In order to better user test different forms of the product and come up with the best design solution as we compare them, we decided to build three distinct products, while keeping the aesthetics, design choices, and functionality identical among the three objects. This gave the wearable flexibility and comfort along with ease of use. We built a bracelet and two different necklaces.






We used 3D printing to build the prototypes. The main reasons behind choosing 3D printing was firstly because of its rapidness and low cost, which enabled us to do multiple iterations of the product and try different forms, before coming up with a final solution. Secondly, the light weight of the plastic made it a perfect choice for the material of this particular wearable product, as comfort should be a key feature of both the bracelet and the necklace.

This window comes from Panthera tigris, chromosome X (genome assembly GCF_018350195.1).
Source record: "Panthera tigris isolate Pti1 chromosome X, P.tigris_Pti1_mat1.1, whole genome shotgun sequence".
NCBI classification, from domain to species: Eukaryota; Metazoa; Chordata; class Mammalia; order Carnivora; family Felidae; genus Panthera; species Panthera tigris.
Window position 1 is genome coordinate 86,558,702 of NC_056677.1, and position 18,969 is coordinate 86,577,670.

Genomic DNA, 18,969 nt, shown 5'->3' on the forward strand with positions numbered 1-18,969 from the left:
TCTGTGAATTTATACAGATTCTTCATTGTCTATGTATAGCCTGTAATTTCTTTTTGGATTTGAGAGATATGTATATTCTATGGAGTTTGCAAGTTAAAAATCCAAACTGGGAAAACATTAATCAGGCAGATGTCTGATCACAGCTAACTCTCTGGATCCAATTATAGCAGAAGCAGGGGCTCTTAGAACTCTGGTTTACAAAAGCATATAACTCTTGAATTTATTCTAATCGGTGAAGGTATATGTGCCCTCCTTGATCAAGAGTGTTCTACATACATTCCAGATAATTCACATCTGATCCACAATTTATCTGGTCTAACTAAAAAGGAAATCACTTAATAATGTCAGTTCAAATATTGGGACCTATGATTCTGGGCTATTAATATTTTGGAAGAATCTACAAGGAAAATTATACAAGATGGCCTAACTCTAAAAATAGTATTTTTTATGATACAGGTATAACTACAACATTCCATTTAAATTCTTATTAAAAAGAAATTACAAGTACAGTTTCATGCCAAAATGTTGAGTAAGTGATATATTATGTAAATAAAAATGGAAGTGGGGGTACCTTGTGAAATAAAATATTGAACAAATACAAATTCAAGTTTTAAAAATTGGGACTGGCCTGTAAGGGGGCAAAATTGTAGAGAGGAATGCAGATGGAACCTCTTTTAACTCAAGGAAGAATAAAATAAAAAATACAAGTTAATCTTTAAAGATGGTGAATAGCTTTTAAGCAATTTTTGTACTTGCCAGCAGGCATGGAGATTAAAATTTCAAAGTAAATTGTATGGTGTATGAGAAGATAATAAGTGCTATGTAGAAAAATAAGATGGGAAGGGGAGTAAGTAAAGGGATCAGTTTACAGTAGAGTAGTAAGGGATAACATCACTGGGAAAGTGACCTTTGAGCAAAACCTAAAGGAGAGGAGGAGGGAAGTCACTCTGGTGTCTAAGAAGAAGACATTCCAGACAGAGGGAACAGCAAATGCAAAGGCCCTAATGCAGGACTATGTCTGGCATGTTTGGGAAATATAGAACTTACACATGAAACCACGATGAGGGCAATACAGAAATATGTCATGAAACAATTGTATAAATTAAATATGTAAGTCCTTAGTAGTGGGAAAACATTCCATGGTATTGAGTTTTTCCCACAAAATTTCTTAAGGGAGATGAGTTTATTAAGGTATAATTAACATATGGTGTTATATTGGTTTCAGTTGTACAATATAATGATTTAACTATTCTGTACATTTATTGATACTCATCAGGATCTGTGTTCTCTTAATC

The 3D printer we used was the MakerBot Replicator 2 and the polymer material filament was PLA (Poly Lactic Acid). After creating a range of textural vocabulary, we printed multiple disks with different textures and stacked and glued them on top of each other. There is a little slit cut on the side of the products that allows USB connection, in case the battery dies in the middle of a work session or in case a new code should be uploaded to the microcontroller.